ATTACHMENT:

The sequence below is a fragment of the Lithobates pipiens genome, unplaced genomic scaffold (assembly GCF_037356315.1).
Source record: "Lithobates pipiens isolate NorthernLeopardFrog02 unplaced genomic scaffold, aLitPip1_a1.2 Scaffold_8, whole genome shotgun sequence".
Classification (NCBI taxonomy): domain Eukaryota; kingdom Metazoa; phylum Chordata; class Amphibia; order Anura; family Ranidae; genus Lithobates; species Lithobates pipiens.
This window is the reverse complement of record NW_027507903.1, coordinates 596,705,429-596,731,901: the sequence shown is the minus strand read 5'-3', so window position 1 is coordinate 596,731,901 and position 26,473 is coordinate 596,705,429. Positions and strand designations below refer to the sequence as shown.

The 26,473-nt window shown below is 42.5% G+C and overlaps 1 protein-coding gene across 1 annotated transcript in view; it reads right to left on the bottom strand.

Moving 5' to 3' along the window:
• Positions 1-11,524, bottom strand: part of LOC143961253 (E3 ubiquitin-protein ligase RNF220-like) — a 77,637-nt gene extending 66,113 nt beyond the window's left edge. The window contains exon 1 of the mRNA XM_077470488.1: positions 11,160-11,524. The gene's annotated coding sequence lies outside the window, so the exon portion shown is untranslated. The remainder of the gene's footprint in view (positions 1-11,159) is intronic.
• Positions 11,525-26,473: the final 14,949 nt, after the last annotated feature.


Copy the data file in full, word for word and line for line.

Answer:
The sequence below is a fragment of the Lithobates pipiens genome, unplaced genomic scaffold (assembly GCF_037356315.1).
Source record: "Lithobates pipiens isolate NorthernLeopardFrog02 unplaced genomic scaffold, aLitPip1_a1.2 Scaffold_8, whole genome shotgun sequence".
Classification (NCBI taxonomy): domain Eukaryota; kingdom Metazoa; phylum Chordata; class Amphibia; order Anura; family Ranidae; genus Lithobates; species Lithobates pipiens.
This window is the reverse complement of record NW_027507903.1, coordinates 596,705,429-596,731,901: the sequence shown is the minus strand read 5'-3', so window position 1 is coordinate 596,731,901 and position 26,473 is coordinate 596,705,429. Positions and strand designations below refer to the sequence as shown.

The 26,473-nt window shown below is 42.5% G+C and overlaps 1 protein-coding gene across 1 annotated transcript in view; it reads right to left on the bottom strand.

Moving 5' to 3' along the window:
• Positions 1-11,524, bottom strand: part of LOC143961253 (E3 ubiquitin-protein ligase RNF220-like) — a 77,637-nt gene extending 66,113 nt beyond the window's left edge. The window contains exon 1 of the mRNA XM_077470488.1: positions 11,160-11,524. The gene's annotated coding sequence lies outside the window, so the exon portion shown is untranslated. The remainder of the gene's footprint in view (positions 1-11,159) is intronic.
• Positions 11,525-26,473: the final 14,949 nt, after the last annotated feature.